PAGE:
It is known that individuals exposed to elevated amounts of airborne pollution are associated with increased rates of lung cancer. However, data analyzing the correlation between fine particulate matter pollutants and head and neck cancers is lacking. In this study, we examine the relationship between incidence of oral cancers in a region with the ambient air pollution levels.
Methods: The Illinois Department of Public Health’s cancer registry was queried to identify cases of oral and pharyngeal cancer diagnosed in each Illinois zip code between 2014 and 2018. The Environmental Protection Agency’s (EPA) Environmental Justice Screening and Mapping Tool (EJScreen) data from 2018 was used to extract ambient air pollution level estimates. Pollutants examined included ozone, particulate mater of less than 2.5 micrometers in diameter (PM2.5), and diesel particulate matter. Air pollutant levels in zip codes within the top quartile of oral/pharyngeal cancer incidence were compared with pollutant levels in the lowest quartile of incidence.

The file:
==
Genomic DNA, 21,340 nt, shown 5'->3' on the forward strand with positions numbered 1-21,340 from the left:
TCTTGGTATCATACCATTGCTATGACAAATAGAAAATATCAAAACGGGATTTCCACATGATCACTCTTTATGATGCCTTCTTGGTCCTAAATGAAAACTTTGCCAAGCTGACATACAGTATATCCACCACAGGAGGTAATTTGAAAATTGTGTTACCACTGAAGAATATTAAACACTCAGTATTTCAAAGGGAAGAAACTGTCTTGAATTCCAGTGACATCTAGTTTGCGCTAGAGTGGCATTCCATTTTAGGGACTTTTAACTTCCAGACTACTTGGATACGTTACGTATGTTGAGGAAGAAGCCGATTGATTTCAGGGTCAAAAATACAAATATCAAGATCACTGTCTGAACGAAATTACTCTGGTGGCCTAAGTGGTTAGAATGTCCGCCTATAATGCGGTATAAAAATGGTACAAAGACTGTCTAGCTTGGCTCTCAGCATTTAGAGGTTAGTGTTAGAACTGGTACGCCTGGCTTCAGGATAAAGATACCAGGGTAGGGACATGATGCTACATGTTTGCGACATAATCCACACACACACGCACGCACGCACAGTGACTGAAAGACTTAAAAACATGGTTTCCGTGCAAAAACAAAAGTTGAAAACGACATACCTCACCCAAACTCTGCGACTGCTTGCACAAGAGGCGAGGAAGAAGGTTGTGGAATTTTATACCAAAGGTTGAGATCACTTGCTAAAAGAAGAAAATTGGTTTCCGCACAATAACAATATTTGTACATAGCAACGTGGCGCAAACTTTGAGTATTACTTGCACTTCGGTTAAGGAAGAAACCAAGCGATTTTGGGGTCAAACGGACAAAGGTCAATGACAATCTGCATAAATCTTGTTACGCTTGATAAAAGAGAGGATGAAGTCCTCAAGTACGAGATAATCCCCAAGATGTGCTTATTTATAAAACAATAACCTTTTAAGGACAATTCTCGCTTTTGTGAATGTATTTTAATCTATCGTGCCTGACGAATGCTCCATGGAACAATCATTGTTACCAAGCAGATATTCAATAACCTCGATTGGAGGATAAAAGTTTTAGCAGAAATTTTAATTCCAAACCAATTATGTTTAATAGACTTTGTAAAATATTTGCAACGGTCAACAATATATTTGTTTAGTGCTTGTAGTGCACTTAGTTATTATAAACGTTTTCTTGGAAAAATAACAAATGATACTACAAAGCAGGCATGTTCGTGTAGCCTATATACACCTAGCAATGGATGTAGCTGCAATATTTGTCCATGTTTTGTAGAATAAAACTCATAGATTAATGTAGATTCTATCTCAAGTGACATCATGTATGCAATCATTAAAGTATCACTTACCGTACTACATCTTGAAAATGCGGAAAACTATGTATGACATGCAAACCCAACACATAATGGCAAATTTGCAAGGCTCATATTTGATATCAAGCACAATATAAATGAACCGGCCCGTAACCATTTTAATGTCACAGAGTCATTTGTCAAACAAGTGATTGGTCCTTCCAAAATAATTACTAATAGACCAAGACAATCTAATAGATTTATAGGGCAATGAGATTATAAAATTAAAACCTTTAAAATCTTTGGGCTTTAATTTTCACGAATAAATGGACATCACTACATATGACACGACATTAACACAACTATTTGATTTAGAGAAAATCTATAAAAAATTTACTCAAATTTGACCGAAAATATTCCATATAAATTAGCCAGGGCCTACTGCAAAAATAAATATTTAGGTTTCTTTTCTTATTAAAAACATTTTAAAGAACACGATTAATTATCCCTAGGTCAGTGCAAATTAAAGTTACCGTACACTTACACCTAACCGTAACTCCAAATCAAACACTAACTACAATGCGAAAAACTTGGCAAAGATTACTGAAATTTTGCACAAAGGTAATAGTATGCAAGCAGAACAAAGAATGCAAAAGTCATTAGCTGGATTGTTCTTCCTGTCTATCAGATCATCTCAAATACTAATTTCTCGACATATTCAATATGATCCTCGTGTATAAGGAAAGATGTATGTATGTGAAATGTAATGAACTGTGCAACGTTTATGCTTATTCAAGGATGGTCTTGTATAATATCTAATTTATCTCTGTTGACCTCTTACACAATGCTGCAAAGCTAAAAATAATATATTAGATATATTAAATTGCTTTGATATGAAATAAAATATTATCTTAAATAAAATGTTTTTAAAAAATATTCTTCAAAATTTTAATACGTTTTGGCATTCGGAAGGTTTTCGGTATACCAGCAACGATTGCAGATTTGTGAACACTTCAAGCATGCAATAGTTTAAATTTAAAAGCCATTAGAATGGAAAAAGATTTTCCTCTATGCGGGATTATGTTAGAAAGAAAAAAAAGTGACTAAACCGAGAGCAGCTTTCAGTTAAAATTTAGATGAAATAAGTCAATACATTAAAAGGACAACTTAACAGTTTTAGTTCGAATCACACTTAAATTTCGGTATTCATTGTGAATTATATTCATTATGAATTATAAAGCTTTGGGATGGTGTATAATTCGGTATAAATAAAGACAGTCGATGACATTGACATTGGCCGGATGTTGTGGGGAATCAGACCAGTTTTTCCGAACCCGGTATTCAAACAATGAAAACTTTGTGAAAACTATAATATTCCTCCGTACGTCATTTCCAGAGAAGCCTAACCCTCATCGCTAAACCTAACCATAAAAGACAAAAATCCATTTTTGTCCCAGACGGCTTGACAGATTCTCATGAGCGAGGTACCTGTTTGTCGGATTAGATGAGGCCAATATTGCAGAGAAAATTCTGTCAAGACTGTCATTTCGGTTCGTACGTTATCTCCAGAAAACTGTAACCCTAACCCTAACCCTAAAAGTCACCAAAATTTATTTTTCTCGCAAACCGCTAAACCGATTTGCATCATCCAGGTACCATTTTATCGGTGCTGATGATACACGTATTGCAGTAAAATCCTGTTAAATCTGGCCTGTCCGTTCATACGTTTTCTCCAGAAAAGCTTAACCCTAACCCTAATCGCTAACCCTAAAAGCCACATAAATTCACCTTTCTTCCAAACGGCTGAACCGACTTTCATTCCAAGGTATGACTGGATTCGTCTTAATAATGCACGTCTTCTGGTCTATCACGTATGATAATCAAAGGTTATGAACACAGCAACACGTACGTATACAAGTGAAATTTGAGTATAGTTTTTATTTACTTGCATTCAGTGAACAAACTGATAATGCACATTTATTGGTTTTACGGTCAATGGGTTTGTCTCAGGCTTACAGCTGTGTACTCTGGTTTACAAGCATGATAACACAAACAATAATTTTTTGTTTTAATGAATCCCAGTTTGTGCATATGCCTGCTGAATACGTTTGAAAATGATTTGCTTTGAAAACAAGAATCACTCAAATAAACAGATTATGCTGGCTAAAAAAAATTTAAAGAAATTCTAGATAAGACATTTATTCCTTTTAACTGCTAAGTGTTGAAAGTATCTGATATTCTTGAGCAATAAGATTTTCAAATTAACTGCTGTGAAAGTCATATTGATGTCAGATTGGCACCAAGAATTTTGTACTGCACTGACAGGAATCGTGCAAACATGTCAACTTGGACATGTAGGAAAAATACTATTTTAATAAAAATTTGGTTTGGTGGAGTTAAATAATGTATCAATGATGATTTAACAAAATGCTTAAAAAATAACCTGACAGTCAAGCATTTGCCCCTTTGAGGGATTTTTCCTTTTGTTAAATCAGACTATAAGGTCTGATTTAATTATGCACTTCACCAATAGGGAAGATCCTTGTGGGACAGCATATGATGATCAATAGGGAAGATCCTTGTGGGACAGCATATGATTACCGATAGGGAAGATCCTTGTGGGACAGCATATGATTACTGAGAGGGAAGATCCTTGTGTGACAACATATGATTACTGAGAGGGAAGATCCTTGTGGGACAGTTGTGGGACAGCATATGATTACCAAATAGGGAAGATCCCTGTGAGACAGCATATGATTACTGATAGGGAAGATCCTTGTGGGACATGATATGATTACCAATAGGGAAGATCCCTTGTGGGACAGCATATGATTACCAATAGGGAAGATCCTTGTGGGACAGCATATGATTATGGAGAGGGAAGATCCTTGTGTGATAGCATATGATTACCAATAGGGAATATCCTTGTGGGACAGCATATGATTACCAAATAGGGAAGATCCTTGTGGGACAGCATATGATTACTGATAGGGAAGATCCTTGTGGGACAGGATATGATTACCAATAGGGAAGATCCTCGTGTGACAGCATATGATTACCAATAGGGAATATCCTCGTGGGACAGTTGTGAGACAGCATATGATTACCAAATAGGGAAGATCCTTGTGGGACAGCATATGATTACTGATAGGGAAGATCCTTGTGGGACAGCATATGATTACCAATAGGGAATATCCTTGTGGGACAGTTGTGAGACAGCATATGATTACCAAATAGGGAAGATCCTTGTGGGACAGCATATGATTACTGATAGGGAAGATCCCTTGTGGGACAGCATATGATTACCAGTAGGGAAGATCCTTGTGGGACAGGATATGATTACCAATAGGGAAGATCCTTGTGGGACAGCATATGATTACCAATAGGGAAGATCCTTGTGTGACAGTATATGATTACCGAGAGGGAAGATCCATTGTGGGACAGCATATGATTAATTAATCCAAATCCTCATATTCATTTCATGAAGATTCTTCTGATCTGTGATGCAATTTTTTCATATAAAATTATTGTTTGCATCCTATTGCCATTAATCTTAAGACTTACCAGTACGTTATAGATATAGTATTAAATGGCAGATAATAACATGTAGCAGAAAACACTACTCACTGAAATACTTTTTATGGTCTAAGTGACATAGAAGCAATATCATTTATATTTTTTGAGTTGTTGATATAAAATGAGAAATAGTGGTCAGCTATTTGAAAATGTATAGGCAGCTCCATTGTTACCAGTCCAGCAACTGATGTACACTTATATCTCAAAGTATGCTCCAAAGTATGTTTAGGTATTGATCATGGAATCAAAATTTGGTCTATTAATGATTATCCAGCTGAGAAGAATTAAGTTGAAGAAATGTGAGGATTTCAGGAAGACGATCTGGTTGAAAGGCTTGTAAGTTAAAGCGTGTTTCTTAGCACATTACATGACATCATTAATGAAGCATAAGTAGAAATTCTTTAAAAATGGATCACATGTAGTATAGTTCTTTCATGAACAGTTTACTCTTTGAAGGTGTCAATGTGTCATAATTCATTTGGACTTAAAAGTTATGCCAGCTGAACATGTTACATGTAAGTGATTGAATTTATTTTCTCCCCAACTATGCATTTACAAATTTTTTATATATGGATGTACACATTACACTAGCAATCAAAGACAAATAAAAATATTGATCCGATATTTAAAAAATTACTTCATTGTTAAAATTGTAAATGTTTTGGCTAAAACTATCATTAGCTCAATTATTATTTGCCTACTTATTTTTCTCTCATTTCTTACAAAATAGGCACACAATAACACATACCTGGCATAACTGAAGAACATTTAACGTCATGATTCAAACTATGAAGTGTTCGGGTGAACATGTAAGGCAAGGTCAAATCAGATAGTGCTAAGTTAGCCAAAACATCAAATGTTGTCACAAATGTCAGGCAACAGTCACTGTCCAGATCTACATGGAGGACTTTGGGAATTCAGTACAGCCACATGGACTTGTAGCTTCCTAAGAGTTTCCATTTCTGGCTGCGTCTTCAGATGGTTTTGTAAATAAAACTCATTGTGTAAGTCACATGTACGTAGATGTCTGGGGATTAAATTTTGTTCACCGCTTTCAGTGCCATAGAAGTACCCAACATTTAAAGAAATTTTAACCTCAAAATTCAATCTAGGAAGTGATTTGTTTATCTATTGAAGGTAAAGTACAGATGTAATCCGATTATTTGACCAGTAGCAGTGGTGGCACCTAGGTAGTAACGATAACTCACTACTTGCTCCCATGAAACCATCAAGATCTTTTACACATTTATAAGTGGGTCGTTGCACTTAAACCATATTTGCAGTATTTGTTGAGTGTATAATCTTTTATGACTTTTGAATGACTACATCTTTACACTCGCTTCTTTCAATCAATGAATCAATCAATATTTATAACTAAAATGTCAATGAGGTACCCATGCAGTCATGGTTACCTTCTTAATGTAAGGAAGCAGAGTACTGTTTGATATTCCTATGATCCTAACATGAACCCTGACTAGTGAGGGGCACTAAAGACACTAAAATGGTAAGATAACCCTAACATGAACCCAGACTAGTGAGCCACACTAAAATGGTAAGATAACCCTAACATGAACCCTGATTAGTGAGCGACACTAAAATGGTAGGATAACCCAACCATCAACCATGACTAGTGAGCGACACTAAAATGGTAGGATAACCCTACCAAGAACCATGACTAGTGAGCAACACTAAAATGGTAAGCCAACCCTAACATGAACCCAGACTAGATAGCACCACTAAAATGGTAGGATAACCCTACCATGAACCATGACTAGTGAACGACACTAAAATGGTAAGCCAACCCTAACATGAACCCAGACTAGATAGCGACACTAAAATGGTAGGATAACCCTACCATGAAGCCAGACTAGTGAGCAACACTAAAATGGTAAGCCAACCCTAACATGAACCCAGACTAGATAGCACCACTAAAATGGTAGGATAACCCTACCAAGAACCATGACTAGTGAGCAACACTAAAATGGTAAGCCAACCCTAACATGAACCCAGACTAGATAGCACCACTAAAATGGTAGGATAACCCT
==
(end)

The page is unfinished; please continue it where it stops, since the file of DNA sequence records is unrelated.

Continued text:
Results: Mean diesel particulate measures were significantly greater in the high incidence group compared to the low incidence group by Student’s t-test (p=0.010). Mean ozone and PM2.5 levels did not vary statistically between the groups (p=0.155 and p=0.157, respectively). The high cancer incidence zip codes did have a greater percentage of population over age 65 (p=0.001). There was no difference between the two groups in the fraction of minority or low-income populations (p=0.466 and p=0.942, respectively). A binary logistic regression found both diesel particulate levels (p<0.001) and percentage of the population over age 65 (p<0.001) to be significant predictors of a zip code belonging to the high vs low incidence group.
Conclusions: Diesel particulate matter levels were found to be associated with oral/pharyngeal cancer incidence. Greater ambient air pollution exposure may be a factor that increases pre-disposition to developing certain head and neck cancers.